The best part of the book, though unpleasant to read, is the personal stories of many people she included who survived the famine and how they survived.

( )
  Chris_El | Mar 19, 2015 |
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Amazon.com Product Description (ISBN 0465002013, Hardcover)

A dogged enemy of Hitler, resolute ally of the Americans, and inspiring leader through World War II, Winston Churchill is venerated as one of the truly great statesmen of the last century. But while he has been widely extolled for his achievements, parts of Churchill’s record have gone woefully unexamined.
 
As journalist Madhusree Mukerjee reveals, at the same time that Churchill brilliantly opposed the barbarism of the Nazis, he governed India with a fierce resolve to crush its freedom movement and a profound contempt for native lives. A series of Churchill’s decisions between 1940 and 1944 directly and inevitably led to the deaths of some three million Indians. The streets of eastern Indian cities were lined with corpses, yet instead of sending emergency food shipments Churchill used the wheat and ships at his disposal to build stockpiles for feeding postwar Britain and Europe.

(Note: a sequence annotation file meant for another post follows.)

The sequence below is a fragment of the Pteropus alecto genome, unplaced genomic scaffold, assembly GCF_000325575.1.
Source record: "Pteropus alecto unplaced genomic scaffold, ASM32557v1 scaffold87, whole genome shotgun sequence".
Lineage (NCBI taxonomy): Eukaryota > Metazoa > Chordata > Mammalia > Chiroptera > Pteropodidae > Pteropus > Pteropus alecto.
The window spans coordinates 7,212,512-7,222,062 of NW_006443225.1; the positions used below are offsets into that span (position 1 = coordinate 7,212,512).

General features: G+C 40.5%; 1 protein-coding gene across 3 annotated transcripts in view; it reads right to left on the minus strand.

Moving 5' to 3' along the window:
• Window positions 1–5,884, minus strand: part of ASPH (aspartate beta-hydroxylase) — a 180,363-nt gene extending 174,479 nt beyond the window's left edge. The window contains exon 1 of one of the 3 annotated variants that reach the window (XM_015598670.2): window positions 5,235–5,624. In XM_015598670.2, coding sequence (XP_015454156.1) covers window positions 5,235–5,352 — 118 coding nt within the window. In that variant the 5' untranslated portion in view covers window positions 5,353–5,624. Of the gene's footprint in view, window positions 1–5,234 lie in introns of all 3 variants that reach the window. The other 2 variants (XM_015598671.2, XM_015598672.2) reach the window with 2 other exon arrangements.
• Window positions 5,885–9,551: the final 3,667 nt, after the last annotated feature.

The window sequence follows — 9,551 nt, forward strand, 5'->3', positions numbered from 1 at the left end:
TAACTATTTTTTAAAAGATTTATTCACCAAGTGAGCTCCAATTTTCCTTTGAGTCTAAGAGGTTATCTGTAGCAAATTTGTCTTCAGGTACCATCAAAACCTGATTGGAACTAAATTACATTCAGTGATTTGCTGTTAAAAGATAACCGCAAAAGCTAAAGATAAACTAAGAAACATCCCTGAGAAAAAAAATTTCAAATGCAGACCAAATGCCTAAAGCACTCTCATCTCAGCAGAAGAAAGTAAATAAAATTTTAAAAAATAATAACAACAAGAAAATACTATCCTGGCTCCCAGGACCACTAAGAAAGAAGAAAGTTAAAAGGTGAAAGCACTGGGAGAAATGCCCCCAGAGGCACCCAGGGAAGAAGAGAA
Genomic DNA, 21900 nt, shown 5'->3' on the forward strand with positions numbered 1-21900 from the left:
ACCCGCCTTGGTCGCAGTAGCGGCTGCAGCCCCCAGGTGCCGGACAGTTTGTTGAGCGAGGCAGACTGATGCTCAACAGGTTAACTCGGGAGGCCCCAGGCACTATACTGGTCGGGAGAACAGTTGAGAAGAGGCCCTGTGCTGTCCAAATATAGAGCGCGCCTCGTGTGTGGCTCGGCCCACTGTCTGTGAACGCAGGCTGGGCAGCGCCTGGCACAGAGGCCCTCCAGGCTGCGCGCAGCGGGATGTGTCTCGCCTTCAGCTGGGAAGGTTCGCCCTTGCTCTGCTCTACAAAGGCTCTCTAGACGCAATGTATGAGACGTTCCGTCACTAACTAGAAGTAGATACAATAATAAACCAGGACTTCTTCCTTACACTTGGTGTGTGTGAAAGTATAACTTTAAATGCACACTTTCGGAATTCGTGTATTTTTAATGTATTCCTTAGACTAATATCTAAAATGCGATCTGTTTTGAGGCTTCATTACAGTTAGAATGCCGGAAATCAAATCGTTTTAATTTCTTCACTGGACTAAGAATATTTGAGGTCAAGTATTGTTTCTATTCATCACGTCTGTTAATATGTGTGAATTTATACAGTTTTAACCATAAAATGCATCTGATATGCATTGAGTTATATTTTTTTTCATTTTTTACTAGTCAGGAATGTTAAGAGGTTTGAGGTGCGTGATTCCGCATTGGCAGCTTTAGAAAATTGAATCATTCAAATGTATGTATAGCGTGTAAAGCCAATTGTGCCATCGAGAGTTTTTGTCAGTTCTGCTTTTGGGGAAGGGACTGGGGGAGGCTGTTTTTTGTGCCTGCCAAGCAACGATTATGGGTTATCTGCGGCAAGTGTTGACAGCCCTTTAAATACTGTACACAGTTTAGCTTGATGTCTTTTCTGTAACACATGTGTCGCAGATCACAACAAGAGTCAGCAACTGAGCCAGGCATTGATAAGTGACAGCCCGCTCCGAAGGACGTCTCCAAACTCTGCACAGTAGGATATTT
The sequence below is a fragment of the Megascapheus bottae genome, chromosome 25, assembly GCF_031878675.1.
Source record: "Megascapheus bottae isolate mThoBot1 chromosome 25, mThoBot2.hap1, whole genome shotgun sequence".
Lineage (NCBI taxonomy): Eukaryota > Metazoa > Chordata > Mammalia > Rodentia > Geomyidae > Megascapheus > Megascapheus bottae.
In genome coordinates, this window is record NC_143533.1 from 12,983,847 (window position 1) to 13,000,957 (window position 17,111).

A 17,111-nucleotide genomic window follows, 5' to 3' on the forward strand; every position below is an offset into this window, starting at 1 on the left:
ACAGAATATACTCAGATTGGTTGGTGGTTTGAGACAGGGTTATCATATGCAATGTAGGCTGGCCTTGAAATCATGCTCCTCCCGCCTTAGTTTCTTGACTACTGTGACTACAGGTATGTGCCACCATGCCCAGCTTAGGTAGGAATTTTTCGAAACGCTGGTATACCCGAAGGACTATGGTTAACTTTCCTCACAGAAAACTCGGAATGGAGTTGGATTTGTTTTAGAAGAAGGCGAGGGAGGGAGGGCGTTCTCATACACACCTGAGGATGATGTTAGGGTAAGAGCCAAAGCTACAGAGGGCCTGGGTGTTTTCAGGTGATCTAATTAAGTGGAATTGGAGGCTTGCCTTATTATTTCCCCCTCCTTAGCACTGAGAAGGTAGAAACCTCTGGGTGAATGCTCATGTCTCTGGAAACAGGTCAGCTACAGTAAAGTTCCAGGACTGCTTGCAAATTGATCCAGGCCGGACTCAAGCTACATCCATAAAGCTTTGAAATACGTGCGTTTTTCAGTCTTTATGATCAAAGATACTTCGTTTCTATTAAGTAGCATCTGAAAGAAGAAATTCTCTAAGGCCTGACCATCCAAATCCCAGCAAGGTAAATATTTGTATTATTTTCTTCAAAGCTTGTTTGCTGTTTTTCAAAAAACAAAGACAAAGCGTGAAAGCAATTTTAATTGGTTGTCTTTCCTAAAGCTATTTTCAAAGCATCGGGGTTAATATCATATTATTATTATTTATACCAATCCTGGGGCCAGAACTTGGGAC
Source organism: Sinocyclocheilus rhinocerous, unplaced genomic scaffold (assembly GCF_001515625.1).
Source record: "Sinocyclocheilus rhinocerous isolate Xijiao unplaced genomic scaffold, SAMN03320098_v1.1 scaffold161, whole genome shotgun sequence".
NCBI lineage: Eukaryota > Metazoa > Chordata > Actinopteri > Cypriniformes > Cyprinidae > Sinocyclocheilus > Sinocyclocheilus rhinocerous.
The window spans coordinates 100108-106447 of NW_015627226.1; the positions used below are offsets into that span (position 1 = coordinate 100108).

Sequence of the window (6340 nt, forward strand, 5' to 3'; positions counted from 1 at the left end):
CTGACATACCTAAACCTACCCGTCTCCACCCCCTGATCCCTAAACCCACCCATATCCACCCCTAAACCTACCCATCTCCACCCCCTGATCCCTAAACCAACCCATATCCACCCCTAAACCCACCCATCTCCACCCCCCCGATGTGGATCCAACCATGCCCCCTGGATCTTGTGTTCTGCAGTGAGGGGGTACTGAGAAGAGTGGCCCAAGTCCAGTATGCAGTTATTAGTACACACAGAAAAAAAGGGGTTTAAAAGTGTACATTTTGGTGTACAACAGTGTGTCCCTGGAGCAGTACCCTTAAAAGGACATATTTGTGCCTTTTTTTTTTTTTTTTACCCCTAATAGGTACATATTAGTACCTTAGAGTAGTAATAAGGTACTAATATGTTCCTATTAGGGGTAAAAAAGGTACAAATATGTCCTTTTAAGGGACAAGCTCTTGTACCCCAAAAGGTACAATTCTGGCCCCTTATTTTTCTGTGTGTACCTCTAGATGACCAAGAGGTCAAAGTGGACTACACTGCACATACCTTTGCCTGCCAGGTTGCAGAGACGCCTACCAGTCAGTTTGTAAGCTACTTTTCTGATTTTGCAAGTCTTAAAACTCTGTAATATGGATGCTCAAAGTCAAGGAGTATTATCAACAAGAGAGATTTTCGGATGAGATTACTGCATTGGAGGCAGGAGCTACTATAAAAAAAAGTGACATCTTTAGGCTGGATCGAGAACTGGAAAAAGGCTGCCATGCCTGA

Combining meticulous research with a vivid narrative, and riveting accounts of personality and policy clashes within and without the British War Cabinet, Churchill’s Secret War places this oft-overlooked tragedy into the larger context of World War II, India’s fight for freedom, and Churchill’s enduring legacy. Winston Churchill may have found victory in Europe, but, as this groundbreaking historical investigation reveals, his mismanagement—facilitated by dubious advice from scientist and eugenicist Lord Cherwell—devastated India and set the stage for the massive bloodletting that accompanied independence.

(retrieved from Amazon Thu, 12 Mar 2015 18:06:38 -0400)

Examines Winston Churchill's efforts to defeat the freedom movement in India during World War II, comparing his actions in Europe to the decisions he made between 1940 and 1944, which resulted in the deaths of more than three million men, women, and children in India.… (more)

(summary from another edition)